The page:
Dan builds an intuitive understanding of the underlying mathematics through the use of graphics, visual demonstrations, and real-world applications for mixed signal (analog/digital) modern transceivers. This course is applicable to DSP algorithm development with a focus on meeting practical hardware development challenges, rather than a tutorial on implementations with DSP processors.
Now with Jupyter Notebooks!
This long-running IEEE Course has been updated to
include Jupyter Notebooks which incorporates graphics together with Python simulation code to provide a “take-it-with-you” interactive user experience. No knowledge of Python is required but the notebooks will provide a basic framework for proceeding with further signal processing development using that tools for those that have interest in doing so.
This course will not be teaching Python, but using it for demonstration. A more detailed course on Python itself is covered in a separate IEEE Course routinely taught by Dan titled “Python Applications for Digital Design and Signal Processing”.
All set-up information for installation of all tools used will be provided prior to the start of class.
All engineers involved in or interested in signal processing for wireless communications. Students should have either taken the earlier course “DSP for Wireless Communications” or have been sufficiently exposed to basic signal processing concepts such as Fourier, Laplace, and Z-transforms, Digital filter (FIR/IIR) structures, and representation of complex digital and analog signals in the time and frequency domains. Please contact Dan at firstname.lastname@example.org if you are uncertain about your background or if you would like more information on the course.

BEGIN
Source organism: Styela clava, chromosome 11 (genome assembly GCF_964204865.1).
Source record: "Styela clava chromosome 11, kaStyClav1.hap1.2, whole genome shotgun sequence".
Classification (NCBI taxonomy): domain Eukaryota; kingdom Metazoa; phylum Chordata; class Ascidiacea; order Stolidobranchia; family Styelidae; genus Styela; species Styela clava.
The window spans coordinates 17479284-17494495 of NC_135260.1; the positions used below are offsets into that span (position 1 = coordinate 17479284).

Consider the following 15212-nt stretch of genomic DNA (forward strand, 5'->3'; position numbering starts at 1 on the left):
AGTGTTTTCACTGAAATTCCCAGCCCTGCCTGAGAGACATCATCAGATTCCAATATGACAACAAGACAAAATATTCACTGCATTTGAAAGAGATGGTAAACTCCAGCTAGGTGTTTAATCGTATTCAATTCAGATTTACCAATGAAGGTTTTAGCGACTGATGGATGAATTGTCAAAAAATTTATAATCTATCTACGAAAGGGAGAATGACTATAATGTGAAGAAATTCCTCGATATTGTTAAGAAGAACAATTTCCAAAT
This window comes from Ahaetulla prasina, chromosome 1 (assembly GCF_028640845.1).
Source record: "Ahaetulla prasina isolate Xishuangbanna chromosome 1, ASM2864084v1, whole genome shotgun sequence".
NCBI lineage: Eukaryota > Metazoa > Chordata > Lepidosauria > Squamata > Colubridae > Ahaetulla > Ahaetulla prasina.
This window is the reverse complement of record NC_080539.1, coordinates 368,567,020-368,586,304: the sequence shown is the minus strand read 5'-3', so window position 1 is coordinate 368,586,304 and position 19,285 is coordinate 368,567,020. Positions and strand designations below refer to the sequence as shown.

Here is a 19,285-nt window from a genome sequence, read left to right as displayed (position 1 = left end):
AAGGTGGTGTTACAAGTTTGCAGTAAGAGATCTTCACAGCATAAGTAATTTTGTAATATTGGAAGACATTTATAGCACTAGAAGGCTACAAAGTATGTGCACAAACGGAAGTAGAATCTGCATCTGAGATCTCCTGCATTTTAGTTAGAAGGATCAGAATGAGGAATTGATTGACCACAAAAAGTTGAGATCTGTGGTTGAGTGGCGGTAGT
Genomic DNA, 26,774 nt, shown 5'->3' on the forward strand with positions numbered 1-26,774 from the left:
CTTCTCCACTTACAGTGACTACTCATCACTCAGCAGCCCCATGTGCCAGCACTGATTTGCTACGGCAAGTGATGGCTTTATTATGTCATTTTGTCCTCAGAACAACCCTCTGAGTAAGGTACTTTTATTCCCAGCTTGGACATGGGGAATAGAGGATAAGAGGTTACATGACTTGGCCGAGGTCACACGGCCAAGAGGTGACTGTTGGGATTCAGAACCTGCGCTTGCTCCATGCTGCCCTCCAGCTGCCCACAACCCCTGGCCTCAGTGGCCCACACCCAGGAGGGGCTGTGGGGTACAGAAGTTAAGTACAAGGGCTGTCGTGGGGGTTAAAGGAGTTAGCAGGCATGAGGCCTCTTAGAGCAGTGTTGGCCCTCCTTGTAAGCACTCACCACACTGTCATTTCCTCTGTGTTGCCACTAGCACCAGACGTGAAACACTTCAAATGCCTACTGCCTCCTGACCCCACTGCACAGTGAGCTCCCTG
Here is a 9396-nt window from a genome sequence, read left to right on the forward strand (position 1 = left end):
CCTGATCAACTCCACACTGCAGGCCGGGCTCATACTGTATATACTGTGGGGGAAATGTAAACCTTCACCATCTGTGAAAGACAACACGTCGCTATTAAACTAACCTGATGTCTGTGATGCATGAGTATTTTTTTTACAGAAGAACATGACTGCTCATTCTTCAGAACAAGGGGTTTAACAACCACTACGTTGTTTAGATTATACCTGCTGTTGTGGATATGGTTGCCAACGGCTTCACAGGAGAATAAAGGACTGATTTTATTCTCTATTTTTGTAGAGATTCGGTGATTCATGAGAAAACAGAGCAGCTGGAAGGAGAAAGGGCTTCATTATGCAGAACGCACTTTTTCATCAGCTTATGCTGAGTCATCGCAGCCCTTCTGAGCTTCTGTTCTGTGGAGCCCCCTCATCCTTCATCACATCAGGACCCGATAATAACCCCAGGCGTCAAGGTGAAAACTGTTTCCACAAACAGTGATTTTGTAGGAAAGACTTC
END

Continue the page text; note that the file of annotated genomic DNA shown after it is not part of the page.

Benefits of Attending/ Goals of Course:
Attendees will gain a strong intuitive understanding of the practical and common signal processing implementations found in modern radio and modem architectures and be able to apply these concepts directly to communications system design.
Topics / Schedule:
Class 1: DSP Review, Radio Architectures, Digital Mapping, Pulse Shaping, Eye Diagrams
Class 2: ADC Receiver, CORDIC Rotator, Digital Down Converters, Numerically Controlled Oscillators
Class 3: Digital Control Loops; Output Power Control, Automatic Gain Control
Class 4: Digital Control Loops; Carrier and Timing Recovery, Sigma Delta Converters
Class 5: RF Signal Impairments, Equalization and Compensation, Linear Feedback Shift Registers
Dan Boschen has a MS in Communications and Signal Processing from Northeastern University, with over 25 years of experience in system and hardware design for radio transceivers and modems. He has held various positions at Signal Technologies, MITRE, Airvana and Hittite Microwave designing and developing transceiver hardware from baseband to antenna for wireless communications systems and has taught courses on DSP to international audiences for over 15 years. Dan is a contributor to Signal Processing Stack Exchange https://dsp.stackexchange.com/, and is currently at Microchip (formerly Microsemi and Symmetricom) leading design efforts for advanced frequency and time solutions.